Anyone familiar with the phenomenon will tell you: Preventing and countering violent extremism (P/CVE) is complicated. In Albania, factors creating violent extremism have shown to be more closely aligned to socio-economic struggles than to religious ideologies. No matter the factors, the challenge for the Government of Albania remains the same. How can it best serve and protect its citizens against those who would wish to cause them harm? The National Coordination Center for CVE was established in 2017 to address this issue. What started out as two motivated staff with a small office in the Prime Minister’s building, the CVE Center has grown exponentially to be regarded as a model for the Western Balkans with its approach to building community resilience and creating sustainable government policies. USAID’s Planning and Local Governance Project (PGLP) was an early partner for the CVE Center.
“PLPG was one of the first projects that the CVE Center worked with, and the collaboration has been very successful and effective. Differently from other programs, PLGP’s work and connections in the field were complimentary to the CVE Center’s philosophy of working with local government units and citizens. One challenge for the Center is the creation, strengthening, and capacity building of local mechanisms which already exist in law, but are not functional. With PLGP, we began to address these issues through various joint initiatives. There are many activities that the Center will carry on and promote as best practices to be replicated moving forward. Working with PLGP the last two years has been a great chance to set the foundations for dealing with such a delicate topic which is so very important for Albanian communities.”– Rozana Baci, Expert on Civil Society and Security.
Interventions followed PLGP’s model of using data (such as our gender-sensitive municipal mapping assessments) to direct practical activities at the local level, ensuring they interventions were grounded in a fulsome understanding of communities as well as evidence for effectiveness. At the local level, PLGP worked with municipalities and existing or mandated civil society bodies that could sustain grassroots activities beyond project timelines and through political shifts. Simultaneously, PLGP and the CVE Center pursued national- and regional-level activities. PLGP embedded a Gender Expert within the CVE Center to provide input and focus on human security, including the needs and roles women and men in P/CVE. PLGP was pleased to partner with the CVE Center in conducting a National Conference for Frontline Defenders, bringing together 1500 individuals from ministries such as Education, Defense, and Health and Social Protection in a whole-of-government initiative.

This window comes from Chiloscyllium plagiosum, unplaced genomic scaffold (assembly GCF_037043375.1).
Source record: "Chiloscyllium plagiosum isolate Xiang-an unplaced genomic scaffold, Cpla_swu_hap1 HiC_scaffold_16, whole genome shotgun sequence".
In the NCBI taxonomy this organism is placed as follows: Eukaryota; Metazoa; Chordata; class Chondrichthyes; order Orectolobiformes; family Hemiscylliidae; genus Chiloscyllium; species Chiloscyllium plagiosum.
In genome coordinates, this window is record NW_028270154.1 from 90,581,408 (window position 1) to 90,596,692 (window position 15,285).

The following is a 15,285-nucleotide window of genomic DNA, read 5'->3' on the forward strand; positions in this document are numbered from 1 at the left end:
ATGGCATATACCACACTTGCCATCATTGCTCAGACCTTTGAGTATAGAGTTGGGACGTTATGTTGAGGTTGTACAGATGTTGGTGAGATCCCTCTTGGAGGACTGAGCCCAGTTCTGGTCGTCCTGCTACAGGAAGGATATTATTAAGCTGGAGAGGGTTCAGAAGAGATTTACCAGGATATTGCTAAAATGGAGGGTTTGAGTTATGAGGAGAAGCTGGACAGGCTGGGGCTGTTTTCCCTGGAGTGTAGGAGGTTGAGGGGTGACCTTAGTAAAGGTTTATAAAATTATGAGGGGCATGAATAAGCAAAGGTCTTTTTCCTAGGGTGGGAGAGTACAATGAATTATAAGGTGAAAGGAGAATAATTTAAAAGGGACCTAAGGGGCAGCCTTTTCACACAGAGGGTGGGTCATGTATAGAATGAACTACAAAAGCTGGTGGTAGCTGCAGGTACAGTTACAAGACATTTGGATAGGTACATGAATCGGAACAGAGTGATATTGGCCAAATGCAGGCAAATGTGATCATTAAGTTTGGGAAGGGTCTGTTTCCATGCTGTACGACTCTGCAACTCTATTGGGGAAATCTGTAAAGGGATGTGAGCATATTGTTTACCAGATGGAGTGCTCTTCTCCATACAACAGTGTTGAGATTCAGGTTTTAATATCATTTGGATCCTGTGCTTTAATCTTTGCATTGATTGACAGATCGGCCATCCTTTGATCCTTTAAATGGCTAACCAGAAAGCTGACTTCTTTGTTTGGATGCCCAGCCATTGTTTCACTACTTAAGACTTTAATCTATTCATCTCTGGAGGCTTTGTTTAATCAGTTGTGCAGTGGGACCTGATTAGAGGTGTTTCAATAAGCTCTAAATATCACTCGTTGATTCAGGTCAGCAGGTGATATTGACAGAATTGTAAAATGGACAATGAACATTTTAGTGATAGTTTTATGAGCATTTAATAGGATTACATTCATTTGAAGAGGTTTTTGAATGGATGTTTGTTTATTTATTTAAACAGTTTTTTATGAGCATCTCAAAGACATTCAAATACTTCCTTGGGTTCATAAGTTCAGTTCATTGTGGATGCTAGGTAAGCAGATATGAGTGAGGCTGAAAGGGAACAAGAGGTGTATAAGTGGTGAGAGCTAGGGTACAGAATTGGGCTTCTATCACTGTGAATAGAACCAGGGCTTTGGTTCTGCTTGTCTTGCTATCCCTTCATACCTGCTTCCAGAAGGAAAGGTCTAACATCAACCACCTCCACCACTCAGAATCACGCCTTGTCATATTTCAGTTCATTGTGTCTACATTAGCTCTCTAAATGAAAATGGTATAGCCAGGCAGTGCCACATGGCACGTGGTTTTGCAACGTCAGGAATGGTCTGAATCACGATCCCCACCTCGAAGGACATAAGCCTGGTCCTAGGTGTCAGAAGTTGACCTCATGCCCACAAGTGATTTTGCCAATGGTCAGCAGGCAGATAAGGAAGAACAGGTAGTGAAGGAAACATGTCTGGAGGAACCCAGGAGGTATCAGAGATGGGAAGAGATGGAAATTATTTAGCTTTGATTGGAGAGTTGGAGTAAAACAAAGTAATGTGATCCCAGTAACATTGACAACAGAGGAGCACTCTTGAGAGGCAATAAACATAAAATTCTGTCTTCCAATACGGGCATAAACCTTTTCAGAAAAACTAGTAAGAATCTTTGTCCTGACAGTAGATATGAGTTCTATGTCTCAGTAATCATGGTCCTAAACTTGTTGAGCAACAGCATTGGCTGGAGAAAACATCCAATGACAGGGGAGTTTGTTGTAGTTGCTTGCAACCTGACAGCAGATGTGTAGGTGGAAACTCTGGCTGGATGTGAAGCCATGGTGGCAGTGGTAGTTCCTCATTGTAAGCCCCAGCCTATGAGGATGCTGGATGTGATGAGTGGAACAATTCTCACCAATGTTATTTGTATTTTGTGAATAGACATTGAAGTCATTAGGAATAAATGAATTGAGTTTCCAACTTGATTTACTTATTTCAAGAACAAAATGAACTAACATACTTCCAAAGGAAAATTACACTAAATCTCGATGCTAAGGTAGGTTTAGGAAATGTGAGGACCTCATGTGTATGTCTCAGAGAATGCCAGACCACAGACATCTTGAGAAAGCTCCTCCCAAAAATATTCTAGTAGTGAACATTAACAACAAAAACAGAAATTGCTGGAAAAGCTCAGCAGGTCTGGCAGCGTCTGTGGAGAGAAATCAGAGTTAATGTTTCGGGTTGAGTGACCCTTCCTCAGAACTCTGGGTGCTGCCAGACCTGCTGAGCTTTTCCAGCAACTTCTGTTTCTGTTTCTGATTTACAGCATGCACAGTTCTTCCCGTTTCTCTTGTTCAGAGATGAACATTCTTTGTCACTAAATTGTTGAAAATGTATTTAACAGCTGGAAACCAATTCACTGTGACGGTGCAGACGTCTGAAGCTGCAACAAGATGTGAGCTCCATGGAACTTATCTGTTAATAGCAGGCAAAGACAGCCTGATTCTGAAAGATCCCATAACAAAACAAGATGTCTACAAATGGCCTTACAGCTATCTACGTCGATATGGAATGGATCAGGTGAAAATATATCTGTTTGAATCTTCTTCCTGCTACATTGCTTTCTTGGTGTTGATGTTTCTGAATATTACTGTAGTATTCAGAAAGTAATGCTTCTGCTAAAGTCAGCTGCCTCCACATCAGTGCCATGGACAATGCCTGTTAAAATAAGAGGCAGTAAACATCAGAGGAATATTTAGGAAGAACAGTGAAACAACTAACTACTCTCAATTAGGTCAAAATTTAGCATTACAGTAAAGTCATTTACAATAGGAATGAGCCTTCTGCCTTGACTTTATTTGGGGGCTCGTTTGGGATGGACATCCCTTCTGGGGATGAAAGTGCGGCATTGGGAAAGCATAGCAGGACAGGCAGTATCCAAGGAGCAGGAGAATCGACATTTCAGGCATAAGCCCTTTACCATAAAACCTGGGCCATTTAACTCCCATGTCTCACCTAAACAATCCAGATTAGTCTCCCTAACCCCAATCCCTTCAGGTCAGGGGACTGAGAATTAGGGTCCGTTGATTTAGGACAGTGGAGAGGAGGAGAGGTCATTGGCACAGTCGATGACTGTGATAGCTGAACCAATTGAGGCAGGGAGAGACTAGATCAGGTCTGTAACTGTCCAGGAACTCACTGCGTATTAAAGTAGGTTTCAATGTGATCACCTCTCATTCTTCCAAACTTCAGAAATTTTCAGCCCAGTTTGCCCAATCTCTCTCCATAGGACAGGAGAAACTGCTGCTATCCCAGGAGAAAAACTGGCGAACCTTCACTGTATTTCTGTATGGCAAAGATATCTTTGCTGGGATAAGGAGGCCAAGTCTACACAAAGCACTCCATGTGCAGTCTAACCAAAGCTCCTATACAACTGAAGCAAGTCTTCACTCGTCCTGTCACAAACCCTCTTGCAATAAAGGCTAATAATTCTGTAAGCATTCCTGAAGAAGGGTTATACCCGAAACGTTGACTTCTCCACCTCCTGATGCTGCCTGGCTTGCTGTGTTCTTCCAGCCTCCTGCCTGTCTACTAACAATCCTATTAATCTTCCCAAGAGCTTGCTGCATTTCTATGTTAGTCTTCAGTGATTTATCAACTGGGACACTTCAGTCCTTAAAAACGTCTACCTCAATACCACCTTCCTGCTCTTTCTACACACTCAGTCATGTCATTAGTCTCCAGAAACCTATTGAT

To ensure the CVE Center could continue to advocate for change after the project, PLGP’s experts created a CVE Guide for Local Governments, and a brochure to raise citizen awareness, which were the basis for P/CVE trainings conducted in 21 municipalities. PLGP disseminated the training methodology and materials to CVE Center staff and other GoA ministry partners in a Training of Trainers. PLGP facilitated cross-border workshops with Kosovo and North Macedonia to identify trans-national issues unique to these communities and connect counterparts.
From a local perspective, the CVE Center identified Local Public Safety Councils (LPSCs) as the partner for P/CVE campaigns and information gathering about challenges in their communities. LPSCs were not yet established in some PLGP partner communities and in others lacked consistent membership, training, or reporting guidelines. PLGP’s CVE Expert supported the establishing of LPSCs in Bulqize, Dibra, Kamza, and Pogradec, and submitted a Policy Paper on P/CVE Referral Mechanisms to support the Center as they advocate for standardization and institutionalization of approaches.
Finally, PLGP facilitated the first Community of Practice Donors Coordination Meeting and created a Donor Coordination Tool. These interventions provided additional transparency to donors and those operating in the field and helped reduce duplication of efforts at the local level. Leveraging complementary efforts allows partners to build upon previous projects and continuously move initiatives forward together. An additional database, including reporting and communication software was customized to fit the CVE Centers operational needs and specialized training and support was delivered to ensure its sustainable operation. Increased efficiency of reporting to internal and external stakeholders and streamlined communication pathways allow staff to advocate from a data-driven position and provide on-demand reporting of current efforts across the country.
The CVE Center is now positioned to support local stakeholders and frontline practitioners to counter and prevent violent extremism in Albania and the region. USAID is proud to have contributed to its whole-of-society approach and strengthened lines of communication across levels of government and the donor community and looks forward to the CVE Center’s continued growth.